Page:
Deceptive mortgage ads hit close to home

The headline read ZIP.  ZERO.  NADA.  In big print, the ads also said 0 money down* and 0 for paid closing costs*.  Heritage Homes didn’t include ZILCH, BUPKES, or (for “Buffy the Vampire Slayer” fans) THE BIG GOOSE EGG, but the FTC says the meaning to prospective buyers was clear.  So how much truth was in that across-the-board “zero” claim?   Accor

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Where did I put those keys?

If it hasn’t happened yet, it’s only a matter of time.  You walk into a room – say, to get your sunglasses – and then can’t remember why you’re there.  So it’s no wonder that claims for BrainStrong Adult, a dietary supplement advertised on TV, online, and through an active social media presence, caught consumers’ eye.  Ads said that Brain Strong Adult “helps protect against normal cognitive decline as we age” and is “clinically shown to improve memory.”  Read Full Post >>

Ninth Circuit opinion offers insights into illegal pyramid schemes

It’s an illegal pyramid scheme.  That’s the conclusion reached by a federal appellate court in upholding a trial judge’s ruling in an FTC action challenging a multi-level marketing business operated by BurnLounge, Inc.  If you have clients in the business opportunity arena, the opinion is a must-read.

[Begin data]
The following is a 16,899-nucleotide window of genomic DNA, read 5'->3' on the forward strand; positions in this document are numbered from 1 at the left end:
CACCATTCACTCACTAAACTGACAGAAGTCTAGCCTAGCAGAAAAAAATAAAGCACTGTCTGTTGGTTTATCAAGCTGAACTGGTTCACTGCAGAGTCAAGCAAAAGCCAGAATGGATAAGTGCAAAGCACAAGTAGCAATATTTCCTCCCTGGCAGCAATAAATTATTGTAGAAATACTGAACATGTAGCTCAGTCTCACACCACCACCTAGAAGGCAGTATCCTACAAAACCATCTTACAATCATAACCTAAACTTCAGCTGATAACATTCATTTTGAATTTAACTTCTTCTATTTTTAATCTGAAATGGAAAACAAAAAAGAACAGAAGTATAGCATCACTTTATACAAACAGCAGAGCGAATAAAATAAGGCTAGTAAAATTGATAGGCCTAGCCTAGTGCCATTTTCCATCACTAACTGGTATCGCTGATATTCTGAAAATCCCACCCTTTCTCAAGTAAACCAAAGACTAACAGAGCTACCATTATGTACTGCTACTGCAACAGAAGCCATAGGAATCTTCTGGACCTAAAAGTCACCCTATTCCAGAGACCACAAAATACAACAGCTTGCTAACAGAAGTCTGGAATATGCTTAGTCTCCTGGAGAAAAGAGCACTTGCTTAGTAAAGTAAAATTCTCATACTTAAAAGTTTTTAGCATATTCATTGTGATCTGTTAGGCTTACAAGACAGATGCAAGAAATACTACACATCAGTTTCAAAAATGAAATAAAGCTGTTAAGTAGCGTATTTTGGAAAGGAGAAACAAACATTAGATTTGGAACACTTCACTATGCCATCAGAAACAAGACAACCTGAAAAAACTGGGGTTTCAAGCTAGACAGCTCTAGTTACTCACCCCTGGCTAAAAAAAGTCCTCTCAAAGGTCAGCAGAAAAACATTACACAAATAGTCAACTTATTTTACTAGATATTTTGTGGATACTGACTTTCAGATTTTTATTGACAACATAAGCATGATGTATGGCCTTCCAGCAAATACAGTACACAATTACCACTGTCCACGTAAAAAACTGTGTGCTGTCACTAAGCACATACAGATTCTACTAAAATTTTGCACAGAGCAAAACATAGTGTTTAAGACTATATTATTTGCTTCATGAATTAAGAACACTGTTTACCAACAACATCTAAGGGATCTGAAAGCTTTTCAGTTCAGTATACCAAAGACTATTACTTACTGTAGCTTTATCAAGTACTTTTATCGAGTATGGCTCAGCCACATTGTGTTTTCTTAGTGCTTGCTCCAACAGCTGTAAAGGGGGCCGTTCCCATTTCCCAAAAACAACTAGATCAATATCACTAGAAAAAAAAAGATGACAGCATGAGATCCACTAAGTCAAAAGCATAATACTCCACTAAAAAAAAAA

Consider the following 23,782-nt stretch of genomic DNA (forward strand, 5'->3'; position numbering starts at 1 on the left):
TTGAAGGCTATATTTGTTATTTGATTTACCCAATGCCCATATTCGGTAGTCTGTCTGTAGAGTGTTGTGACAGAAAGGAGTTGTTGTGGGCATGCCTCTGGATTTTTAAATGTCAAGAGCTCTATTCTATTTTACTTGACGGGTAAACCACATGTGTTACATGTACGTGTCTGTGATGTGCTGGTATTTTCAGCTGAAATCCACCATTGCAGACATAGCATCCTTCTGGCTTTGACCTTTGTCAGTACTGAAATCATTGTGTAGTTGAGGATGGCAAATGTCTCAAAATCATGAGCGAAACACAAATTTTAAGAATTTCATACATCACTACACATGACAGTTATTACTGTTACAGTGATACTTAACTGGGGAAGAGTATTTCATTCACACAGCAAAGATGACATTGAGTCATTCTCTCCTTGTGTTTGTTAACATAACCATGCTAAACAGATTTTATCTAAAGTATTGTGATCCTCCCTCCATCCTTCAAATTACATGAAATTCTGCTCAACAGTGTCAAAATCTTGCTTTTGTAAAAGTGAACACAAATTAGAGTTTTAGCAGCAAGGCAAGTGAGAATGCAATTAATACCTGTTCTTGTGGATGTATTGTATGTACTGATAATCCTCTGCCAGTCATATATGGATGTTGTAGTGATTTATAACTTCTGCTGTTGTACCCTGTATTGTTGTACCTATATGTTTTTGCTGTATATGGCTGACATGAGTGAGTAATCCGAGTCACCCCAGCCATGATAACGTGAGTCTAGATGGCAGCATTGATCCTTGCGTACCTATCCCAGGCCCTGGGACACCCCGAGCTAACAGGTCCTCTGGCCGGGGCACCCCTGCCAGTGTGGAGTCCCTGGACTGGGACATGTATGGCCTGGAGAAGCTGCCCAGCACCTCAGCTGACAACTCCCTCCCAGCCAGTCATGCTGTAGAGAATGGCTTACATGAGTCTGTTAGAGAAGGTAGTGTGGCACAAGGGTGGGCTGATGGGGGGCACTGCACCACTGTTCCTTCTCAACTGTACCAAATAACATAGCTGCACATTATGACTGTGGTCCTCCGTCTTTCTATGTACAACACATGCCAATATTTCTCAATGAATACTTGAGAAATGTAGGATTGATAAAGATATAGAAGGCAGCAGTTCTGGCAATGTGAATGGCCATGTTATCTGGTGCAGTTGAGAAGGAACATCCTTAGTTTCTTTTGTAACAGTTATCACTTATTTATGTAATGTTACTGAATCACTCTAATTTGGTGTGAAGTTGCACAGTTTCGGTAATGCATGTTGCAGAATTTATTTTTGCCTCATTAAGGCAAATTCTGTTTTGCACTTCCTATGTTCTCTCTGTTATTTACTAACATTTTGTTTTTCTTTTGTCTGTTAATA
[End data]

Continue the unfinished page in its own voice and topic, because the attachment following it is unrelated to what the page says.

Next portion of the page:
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The letter(s) of the law

It’s not like us to suggest you read someone else’s mail, but the FTC has sent letters that your clients might want to know about.

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Hat trick? FTC charges violations in auto loan servicing, debt collection, credit reporting

Sometimes good things come in threes, like Musketeers, Bronte sisters, and Stooges.  (Shemp doesn’t count.)  But the FTC’s complaint against Consumer Portfolio Services charges the company with three distinct sets of violations – unlawful auto loan servicing, illegal debt collection, and violations of the Fair Credit Reporting Act’s Furnisher Rule – all of which spelled triple trouble for consumers.  But there’s relief on the way in the f

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